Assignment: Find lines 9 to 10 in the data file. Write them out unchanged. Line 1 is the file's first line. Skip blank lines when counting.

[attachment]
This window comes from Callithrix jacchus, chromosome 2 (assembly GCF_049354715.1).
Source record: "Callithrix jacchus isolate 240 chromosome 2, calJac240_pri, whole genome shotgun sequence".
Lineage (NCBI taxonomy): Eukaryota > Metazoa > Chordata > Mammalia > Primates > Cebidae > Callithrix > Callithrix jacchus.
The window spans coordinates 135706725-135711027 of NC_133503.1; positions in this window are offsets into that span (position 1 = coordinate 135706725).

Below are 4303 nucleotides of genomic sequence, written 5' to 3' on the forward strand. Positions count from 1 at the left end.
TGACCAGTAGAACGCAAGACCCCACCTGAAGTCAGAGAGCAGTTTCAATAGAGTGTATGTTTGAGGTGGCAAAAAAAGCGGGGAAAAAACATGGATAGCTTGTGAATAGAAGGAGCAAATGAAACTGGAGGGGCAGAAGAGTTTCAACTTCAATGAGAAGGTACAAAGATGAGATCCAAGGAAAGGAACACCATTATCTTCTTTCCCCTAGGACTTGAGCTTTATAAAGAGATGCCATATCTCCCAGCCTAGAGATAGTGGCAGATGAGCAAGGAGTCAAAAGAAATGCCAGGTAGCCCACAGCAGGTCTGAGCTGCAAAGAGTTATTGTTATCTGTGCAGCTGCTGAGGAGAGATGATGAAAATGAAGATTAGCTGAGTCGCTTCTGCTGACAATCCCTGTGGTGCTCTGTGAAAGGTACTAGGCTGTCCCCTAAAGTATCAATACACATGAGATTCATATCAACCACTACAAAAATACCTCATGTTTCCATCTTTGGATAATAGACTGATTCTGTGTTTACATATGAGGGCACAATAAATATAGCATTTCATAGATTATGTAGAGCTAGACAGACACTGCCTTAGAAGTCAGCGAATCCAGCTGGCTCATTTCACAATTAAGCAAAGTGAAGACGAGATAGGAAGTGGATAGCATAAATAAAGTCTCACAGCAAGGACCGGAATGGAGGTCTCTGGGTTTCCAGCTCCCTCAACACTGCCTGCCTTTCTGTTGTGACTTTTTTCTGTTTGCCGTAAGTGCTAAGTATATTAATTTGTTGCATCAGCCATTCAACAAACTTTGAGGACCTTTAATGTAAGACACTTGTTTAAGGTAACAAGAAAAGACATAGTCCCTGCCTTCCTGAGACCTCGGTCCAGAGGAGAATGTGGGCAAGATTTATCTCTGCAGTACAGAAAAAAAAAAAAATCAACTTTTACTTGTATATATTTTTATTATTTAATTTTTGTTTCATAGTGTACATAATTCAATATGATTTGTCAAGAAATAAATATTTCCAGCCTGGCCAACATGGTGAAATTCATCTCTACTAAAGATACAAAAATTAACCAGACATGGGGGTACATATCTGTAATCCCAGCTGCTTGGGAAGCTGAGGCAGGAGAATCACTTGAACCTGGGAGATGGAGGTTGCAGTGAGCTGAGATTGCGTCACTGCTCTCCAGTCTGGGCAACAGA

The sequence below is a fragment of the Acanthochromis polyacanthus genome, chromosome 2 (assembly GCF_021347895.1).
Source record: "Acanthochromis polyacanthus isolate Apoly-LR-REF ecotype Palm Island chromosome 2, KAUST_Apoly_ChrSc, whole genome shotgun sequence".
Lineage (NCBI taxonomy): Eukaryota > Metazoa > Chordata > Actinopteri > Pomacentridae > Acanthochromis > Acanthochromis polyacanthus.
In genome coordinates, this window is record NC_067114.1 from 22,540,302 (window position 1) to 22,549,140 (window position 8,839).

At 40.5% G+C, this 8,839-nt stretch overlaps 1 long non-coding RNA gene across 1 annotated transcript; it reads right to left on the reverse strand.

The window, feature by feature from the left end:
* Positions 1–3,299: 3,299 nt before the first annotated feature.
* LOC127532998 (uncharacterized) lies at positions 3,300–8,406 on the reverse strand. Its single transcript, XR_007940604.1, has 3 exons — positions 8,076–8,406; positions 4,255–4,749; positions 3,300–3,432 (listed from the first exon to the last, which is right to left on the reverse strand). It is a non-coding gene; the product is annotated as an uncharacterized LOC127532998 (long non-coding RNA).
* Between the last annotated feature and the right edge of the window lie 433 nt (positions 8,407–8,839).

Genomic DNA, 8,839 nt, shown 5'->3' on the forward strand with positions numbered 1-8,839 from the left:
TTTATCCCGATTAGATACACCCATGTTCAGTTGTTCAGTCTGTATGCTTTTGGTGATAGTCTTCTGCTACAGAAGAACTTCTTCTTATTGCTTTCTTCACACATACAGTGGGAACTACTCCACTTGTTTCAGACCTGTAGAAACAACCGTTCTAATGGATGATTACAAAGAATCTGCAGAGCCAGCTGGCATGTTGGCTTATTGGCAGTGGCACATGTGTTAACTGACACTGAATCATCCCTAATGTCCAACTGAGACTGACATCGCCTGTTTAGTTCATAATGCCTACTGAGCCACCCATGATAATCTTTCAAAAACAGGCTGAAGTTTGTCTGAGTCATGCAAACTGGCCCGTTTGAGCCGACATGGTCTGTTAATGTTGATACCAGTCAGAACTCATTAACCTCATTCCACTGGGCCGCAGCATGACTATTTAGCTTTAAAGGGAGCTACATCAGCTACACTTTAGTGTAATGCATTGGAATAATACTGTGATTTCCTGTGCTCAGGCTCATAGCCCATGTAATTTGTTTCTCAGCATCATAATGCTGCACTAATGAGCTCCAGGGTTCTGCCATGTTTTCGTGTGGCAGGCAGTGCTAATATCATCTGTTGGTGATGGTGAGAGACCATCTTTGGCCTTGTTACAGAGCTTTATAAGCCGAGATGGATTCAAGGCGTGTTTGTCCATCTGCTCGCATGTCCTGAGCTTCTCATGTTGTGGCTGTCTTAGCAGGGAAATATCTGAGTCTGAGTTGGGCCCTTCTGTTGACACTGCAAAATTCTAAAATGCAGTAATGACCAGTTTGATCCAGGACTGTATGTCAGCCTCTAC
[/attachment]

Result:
Lineage (NCBI taxonomy): Eukaryota > Metazoa > Chordata > Actinopteri > Pomacentridae > Acanthochromis > Acanthochromis polyacanthus.
In genome coordinates, this window is record NC_067114.1 from 22,540,302 (window position 1) to 22,549,140 (window position 8,839).